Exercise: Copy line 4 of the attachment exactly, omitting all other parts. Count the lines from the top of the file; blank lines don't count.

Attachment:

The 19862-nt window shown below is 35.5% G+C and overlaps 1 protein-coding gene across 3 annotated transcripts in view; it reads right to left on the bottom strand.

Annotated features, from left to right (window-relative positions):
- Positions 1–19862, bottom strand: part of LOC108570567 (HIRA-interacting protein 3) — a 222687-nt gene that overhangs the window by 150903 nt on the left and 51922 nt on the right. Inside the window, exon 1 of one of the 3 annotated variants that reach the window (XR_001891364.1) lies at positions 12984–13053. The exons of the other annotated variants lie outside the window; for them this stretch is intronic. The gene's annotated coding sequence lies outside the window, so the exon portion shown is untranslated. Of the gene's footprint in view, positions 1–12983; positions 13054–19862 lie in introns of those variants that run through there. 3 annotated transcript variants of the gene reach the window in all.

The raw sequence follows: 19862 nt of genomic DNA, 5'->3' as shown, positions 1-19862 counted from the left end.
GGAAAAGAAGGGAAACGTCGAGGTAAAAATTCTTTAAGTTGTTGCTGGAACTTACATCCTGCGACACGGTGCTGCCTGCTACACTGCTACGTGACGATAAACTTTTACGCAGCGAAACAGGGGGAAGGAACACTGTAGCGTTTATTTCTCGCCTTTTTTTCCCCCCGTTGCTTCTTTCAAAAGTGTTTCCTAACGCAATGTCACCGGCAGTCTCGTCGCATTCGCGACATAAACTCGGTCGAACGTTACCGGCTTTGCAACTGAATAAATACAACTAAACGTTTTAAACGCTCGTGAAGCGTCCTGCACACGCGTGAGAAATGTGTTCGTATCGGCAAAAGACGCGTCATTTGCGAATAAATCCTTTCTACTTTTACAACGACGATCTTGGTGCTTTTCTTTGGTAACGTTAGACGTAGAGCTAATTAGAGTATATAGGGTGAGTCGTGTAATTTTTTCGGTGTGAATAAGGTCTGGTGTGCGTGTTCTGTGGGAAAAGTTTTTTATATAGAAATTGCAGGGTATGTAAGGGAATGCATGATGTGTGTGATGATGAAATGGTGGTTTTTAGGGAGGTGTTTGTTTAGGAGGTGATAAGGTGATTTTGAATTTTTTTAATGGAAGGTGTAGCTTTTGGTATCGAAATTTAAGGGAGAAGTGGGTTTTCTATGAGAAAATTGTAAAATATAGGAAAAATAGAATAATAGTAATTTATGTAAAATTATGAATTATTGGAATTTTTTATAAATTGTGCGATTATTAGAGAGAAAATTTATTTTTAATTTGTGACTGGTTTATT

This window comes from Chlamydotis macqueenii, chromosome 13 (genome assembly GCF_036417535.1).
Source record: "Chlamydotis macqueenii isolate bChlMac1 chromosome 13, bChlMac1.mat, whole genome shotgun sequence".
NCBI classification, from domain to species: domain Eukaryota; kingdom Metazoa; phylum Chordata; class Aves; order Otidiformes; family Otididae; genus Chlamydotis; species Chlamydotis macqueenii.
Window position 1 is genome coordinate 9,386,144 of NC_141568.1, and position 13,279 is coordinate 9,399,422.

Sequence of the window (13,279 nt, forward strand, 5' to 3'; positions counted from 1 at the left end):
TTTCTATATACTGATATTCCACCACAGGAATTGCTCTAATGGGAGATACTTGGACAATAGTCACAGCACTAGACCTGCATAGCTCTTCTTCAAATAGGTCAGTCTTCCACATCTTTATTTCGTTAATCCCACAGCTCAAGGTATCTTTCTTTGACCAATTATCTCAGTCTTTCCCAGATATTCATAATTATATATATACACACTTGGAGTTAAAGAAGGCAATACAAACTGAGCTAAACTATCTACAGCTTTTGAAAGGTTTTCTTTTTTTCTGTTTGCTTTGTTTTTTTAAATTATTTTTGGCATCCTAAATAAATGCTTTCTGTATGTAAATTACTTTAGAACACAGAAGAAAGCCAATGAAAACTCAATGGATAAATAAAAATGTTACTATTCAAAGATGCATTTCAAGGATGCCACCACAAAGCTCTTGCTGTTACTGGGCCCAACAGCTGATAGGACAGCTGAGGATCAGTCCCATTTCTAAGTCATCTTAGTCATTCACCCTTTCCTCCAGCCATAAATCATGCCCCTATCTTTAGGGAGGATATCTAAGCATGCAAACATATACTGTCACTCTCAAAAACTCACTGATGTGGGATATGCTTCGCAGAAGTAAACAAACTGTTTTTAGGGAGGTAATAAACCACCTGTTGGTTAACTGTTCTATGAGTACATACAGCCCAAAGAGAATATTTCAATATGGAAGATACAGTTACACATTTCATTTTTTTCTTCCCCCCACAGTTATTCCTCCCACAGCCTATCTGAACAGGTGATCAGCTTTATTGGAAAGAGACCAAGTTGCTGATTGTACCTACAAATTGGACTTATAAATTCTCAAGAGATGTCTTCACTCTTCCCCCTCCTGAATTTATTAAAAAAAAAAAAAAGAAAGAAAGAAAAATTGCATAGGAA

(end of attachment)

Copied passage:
The raw sequence follows: 19862 nt of genomic DNA, 5'->3' as shown, positions 1-19862 counted from the left end.